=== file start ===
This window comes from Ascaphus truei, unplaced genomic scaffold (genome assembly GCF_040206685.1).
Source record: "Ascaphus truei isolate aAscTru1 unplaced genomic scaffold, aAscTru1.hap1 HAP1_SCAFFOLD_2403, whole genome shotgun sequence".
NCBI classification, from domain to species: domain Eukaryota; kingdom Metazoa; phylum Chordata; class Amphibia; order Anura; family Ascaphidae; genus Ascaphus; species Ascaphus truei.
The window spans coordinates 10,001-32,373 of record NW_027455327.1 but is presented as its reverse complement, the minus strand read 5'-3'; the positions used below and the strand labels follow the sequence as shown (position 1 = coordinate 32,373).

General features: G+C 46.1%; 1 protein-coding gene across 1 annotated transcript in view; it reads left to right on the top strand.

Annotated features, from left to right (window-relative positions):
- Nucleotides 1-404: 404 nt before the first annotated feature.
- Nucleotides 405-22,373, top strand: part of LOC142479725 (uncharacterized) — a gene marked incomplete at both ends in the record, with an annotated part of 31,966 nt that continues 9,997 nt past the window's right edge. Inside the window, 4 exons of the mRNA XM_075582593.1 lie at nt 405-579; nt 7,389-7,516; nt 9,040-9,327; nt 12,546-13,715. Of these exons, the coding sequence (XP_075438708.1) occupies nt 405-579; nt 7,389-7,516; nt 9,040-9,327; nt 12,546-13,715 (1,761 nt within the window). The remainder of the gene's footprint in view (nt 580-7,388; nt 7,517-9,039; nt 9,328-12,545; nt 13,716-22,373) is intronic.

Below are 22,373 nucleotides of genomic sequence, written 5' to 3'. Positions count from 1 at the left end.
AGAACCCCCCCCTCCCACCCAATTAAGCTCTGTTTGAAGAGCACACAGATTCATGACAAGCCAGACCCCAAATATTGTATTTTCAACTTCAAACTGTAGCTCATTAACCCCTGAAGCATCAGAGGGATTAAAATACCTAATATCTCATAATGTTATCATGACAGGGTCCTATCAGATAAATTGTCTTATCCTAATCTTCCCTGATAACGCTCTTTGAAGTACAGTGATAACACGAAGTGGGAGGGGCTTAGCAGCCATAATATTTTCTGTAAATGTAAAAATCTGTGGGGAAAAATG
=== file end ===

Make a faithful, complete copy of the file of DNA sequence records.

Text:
This window comes from Ascaphus truei, unplaced genomic scaffold (genome assembly GCF_040206685.1).
Source record: "Ascaphus truei isolate aAscTru1 unplaced genomic scaffold, aAscTru1.hap1 HAP1_SCAFFOLD_2403, whole genome shotgun sequence".
NCBI classification, from domain to species: domain Eukaryota; kingdom Metazoa; phylum Chordata; class Amphibia; order Anura; family Ascaphidae; genus Ascaphus; species Ascaphus truei.
The window spans coordinates 10,001-32,373 of record NW_027455327.1 but is presented as its reverse complement, the minus strand read 5'-3'; the positions used below and the strand labels follow the sequence as shown (position 1 = coordinate 32,373).

General features: G+C 46.1%; 1 protein-coding gene across 1 annotated transcript in view; it reads left to right on the top strand.

Annotated features, from left to right (window-relative positions):
- Nucleotides 1-404: 404 nt before the first annotated feature.
- Nucleotides 405-22,373, top strand: part of LOC142479725 (uncharacterized) — a gene marked incomplete at both ends in the record, with an annotated part of 31,966 nt that continues 9,997 nt past the window's right edge. Inside the window, 4 exons of the mRNA XM_075582593.1 lie at nt 405-579; nt 7,389-7,516; nt 9,040-9,327; nt 12,546-13,715. Of these exons, the coding sequence (XP_075438708.1) occupies nt 405-579; nt 7,389-7,516; nt 9,040-9,327; nt 12,546-13,715 (1,761 nt within the window). The remainder of the gene's footprint in view (nt 580-7,388; nt 7,517-9,039; nt 9,328-12,545; nt 13,716-22,373) is intronic.

Below are 22,373 nucleotides of genomic sequence, written 5' to 3'. Positions count from 1 at the left end.
AGAACCCCCCCCTCCCACCCAATTAAGCTCTGTTTGAAGAGCACACAGATTCATGACAAGCCAGACCCCAAATATTGTATTTTCAACTTCAAACTGTAGCTCATTAACCCCTGAAGCATCAGAGGGATTAAAATACCTAATATCTCATAATGTTATCATGACAGGGTCCTATCAGATAAATTGTCTTATCCTAATCTTCCCTGATAACGCTCTTTGAAGTACAGTGATAACACGAAGTGGGAGGGGCTTAGCAGCCATAATATTTTCTGTAAATGTAAAAATCTGTGGGGAAAAATG